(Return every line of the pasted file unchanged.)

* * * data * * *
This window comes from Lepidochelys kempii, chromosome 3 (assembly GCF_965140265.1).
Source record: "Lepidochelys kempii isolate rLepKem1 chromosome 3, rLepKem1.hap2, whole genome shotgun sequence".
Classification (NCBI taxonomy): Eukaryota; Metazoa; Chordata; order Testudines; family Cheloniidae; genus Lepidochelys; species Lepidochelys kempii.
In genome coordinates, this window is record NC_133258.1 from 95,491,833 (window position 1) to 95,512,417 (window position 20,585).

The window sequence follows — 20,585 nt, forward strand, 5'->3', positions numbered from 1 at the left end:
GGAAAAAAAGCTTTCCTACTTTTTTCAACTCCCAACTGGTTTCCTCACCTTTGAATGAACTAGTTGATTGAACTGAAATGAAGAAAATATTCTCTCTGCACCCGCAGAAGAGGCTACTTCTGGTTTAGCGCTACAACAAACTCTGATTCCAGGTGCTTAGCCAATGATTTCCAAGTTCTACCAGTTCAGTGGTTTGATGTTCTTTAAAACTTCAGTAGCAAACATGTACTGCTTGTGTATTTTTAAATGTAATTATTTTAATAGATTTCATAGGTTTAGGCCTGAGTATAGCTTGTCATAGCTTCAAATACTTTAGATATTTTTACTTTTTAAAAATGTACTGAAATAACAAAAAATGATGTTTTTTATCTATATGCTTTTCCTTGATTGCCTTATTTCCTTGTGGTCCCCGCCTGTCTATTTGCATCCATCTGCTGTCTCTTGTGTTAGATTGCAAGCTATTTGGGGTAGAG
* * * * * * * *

This window comes from Lepidochelys kempii, chromosome 3 (assembly GCF_965140265.1).
Source record: "Lepidochelys kempii isolate rLepKem1 chromosome 3, rLepKem1.hap2, whole genome shotgun sequence".
Classification (NCBI taxonomy): Eukaryota; Metazoa; Chordata; order Testudines; family Cheloniidae; genus Lepidochelys; species Lepidochelys kempii.
In genome coordinates, this window is record NC_133258.1 from 95,491,833 (window position 1) to 95,512,417 (window position 20,585).

The window sequence follows — 20,585 nt, forward strand, 5'->3', positions numbered from 1 at the left end:
GGAAAAAAAGCTTTCCTACTTTTTTCAACTCCCAACTGGTTTCCTCACCTTTGAATGAACTAGTTGATTGAACTGAAATGAAGAAAATATTCTCTCTGCACCCGCAGAAGAGGCTACTTCTGGTTTAGCGCTACAACAAACTCTGATTCCAGGTGCTTAGCCAATGATTTCCAAGTTCTACCAGTTCAGTGGTTTGATGTTCTTTAAAACTTCAGTAGCAAACATGTACTGCTTGTGTATTTTTAAATGTAATTATTTTAATAGATTTCATAGGTTTAGGCCTGAGTATAGCTTGTCATAGCTTCAAATACTTTAGATATTTTTACTTTTTAAAAATGTACTGAAATAACAAAAAATGATGTTTTTTATCTATATGCTTTTCCTTGATTGCCTTATTTCCTTGTGGTCCCCGCCTGTCTATTTGCATCCATCTGCTGTCTCTTGTGTTAGATTGCAAGCTATTTGGGGTAGAG